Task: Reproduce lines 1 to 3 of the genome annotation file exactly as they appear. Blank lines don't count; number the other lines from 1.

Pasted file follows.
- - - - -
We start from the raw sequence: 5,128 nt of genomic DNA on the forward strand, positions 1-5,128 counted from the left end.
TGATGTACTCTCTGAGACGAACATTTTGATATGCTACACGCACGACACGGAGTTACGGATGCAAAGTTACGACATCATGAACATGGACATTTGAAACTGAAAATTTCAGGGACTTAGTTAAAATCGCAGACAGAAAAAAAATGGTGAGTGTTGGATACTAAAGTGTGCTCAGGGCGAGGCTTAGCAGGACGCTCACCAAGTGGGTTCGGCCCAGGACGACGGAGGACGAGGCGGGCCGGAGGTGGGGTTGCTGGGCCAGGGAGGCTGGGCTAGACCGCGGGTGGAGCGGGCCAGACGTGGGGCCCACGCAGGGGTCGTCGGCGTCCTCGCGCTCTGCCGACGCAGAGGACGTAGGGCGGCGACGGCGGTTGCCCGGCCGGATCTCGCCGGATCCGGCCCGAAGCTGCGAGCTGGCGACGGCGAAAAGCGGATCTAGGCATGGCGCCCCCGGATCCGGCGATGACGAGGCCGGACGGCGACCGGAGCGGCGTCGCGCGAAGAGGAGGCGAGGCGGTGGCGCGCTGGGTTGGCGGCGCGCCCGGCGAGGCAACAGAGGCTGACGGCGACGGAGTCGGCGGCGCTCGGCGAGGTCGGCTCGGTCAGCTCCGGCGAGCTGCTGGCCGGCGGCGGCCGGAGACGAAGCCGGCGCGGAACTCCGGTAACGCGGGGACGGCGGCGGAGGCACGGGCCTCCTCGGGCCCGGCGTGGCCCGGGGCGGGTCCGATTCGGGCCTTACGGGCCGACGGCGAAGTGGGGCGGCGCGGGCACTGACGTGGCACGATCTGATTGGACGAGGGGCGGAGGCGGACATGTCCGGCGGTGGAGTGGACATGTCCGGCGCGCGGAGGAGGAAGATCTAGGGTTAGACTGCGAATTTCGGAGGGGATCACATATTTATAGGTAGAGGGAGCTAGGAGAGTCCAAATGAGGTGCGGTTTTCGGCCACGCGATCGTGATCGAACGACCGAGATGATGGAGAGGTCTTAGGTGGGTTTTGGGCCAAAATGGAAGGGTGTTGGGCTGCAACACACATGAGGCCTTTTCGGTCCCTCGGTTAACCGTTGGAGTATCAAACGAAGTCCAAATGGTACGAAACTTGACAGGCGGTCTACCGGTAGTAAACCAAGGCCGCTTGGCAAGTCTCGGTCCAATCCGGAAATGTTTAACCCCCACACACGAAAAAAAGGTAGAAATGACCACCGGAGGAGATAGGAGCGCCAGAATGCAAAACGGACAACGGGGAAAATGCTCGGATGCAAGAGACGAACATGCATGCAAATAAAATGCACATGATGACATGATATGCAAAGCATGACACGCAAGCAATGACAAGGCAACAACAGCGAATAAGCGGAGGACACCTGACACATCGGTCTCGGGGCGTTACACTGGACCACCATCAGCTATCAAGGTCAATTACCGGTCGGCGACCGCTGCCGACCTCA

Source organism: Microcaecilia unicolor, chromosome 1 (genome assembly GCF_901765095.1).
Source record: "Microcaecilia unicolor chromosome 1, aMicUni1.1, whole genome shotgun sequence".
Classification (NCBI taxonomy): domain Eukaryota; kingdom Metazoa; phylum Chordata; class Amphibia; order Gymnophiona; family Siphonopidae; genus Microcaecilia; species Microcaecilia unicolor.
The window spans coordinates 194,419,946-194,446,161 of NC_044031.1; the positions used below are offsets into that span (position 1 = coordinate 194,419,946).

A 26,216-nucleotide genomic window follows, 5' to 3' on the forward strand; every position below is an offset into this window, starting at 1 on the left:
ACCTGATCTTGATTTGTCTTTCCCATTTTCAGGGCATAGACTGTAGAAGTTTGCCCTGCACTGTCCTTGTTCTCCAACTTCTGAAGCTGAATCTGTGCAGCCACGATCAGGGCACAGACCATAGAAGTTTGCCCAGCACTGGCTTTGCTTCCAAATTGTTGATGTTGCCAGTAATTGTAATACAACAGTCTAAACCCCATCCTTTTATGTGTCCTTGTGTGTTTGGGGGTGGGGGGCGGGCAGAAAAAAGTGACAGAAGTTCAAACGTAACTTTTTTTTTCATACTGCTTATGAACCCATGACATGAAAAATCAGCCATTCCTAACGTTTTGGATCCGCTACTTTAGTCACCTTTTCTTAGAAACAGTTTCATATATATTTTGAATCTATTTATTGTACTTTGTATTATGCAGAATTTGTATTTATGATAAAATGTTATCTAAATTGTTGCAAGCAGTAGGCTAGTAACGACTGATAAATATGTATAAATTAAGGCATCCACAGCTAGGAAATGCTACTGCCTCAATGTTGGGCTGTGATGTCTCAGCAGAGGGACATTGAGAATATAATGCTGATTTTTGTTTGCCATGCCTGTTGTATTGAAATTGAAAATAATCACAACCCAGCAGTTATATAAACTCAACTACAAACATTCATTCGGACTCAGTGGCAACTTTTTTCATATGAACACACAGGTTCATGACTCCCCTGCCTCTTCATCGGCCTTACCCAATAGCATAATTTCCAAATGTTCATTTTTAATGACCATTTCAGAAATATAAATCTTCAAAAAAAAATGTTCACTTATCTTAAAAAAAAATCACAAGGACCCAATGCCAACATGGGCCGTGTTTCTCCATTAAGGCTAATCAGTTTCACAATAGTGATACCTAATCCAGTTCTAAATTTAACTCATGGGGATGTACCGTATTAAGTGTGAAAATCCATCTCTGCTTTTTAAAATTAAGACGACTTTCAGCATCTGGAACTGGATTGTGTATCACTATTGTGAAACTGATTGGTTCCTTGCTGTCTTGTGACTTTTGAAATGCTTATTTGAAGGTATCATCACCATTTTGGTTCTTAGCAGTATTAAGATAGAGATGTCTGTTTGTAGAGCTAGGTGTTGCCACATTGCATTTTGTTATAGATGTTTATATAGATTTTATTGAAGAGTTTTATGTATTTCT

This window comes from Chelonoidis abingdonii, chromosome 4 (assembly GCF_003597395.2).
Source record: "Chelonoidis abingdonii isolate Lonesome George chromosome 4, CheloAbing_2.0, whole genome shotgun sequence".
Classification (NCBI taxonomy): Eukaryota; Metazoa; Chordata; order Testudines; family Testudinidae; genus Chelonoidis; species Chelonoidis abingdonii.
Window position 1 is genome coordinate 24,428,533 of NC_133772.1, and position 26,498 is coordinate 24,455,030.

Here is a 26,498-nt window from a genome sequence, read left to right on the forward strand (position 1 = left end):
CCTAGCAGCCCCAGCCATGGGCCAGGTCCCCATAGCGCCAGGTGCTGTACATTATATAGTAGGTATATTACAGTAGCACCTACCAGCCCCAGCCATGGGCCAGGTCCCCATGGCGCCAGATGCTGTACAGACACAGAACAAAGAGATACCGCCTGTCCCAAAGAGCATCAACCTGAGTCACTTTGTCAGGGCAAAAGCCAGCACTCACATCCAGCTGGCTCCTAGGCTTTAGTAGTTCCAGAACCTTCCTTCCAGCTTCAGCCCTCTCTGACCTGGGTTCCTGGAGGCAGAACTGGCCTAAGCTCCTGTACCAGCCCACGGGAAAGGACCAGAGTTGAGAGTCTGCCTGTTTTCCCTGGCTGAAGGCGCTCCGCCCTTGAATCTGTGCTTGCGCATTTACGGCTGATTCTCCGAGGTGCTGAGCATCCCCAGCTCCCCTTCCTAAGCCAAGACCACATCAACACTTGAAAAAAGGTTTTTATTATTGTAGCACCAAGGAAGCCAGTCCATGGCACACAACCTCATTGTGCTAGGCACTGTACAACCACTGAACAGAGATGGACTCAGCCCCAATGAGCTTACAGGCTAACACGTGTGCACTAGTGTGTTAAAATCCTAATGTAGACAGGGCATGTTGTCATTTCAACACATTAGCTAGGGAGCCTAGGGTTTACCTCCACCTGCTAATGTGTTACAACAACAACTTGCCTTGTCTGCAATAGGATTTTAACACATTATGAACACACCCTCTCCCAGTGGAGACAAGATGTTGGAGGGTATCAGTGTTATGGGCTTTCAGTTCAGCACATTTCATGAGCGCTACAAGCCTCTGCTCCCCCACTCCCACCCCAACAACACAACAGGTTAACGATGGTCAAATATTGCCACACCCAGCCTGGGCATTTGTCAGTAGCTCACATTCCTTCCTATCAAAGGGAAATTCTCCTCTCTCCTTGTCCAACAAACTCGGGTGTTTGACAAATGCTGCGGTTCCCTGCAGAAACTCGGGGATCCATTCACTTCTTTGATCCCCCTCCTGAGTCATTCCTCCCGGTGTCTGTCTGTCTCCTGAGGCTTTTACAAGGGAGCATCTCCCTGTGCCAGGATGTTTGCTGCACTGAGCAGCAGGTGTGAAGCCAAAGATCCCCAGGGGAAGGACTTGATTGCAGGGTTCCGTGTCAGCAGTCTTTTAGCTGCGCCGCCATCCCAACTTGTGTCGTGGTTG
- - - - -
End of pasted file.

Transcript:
We start from the raw sequence: 5,128 nt of genomic DNA on the forward strand, positions 1-5,128 counted from the left end.
TGATGTACTCTCTGAGACGAACATTTTGATATGCTACACGCACGACACGGAGTTACGGATGCAAAGTTACGACATCATGAACATGGACATTTGAAACTGAAAATTTCAGGGACTTAGTTAAAATCGCAGACAGAAAAAAAATGGTGAGTGTTGGATACTAAAGTGTGCTCAGGGCGAGGCTTAGCAGGACGCTCACCAAGTGGGTTCGGCCCAGGACGACGGAGGACGAGGCGGGCCGGAGGTGGGGTTGCTGGGCCAGGGAGGCTGGGCTAGACCGCGGGTGGAGCGGGCCAGACGTGGGGCCCACGCAGGGGTCGTCGGCGTCCTCGCGCTCTGCCGACGCAGAGGACGTAGGGCGGCGACGGCGGTTGCCCGGCCGGATCTCGCCGGATCCGGCCCGAAGCTGCGAGCTGGCGACGGCGAAAAGCGGATCTAGGCATGGCGCCCCCGGATCCGGCGATGACGAGGCCGGACGGCGACCGGAGCGGCGTCGCGCGAAGAGGAGGCGAGGCGGTGGCGCGCTGGGTTGGCGGCGCGCCCGGCGAGGCAACAGAGGCTGACGGCGACGGAGTCGGCGGCGCTCGGCGAGGTCGGCTCGGTCAGCTCCGGCGAGCTGCTGGCCGGCGGCGGCCGGAGACGAAGCCGGCGCGGAACTCCGGTAACGCGGGGACGGCGGCGGAGGCACGGGCCTCCTCGGGCCCGGCGTGGCCCGGGGCGGGTCCGATTCGGGCCTTACGGGCCGACGGCGAAGTGGGGCGGCGCGGGCACTGACGTGGCACGATCTGATTGGACGAGGGGCGGAGGCGGACATGTCCGGCGGTGGAGTGGACATGTCCGGCGCGCGGAGGAGGAAGATCTAGGGTTAGACTGCGAATTTCGGAGGGGATCACATATTTATAGGTAGAGGGAGCTAGGAGAGTCCAAATGAGGTGCGGTTTTCGGCCACGCGATCGTGATCGAACGACCGAGATGATGGAGAGGTCTTAGGTGGGTTTTGGGCCAAAATGGAAGGGTGTTGGGCTGCAACACACATGAGGCCTTTTCGGTCCCTCGGTTAACCGTTGGAGTATCAAACGAAGTCCAAATGGTACGAAACTTGACAGGCGGTCTACCGGTAGTAAACCAAGGCCGCTTGGCAAGTCTCGGTCCAATCCGGAAATGTTTAACCCCCACACACGAAAAAAAGGTAGAAATGACCACCGGAGGAGATAGGAGCGCCAGAATGCAAAACGGACAACGGGGAAAATGCTCGGATGCAAGAGACGAACATGCATGCAAATAAAATGCACATGATGACATGATATGCAAAGCATGACACGCAAGCAATGACAAGGCAACAACAGCGAATAAGCGGAGGACACCTGACACATCGGTCTCGGGGCGTTACACTGGACCACCATCAGCTATCAAGGTCAATTACCGGTCGGCGACCGCTGCCGACCTCA

Source organism: Microcaecilia unicolor, chromosome 1 (genome assembly GCF_901765095.1).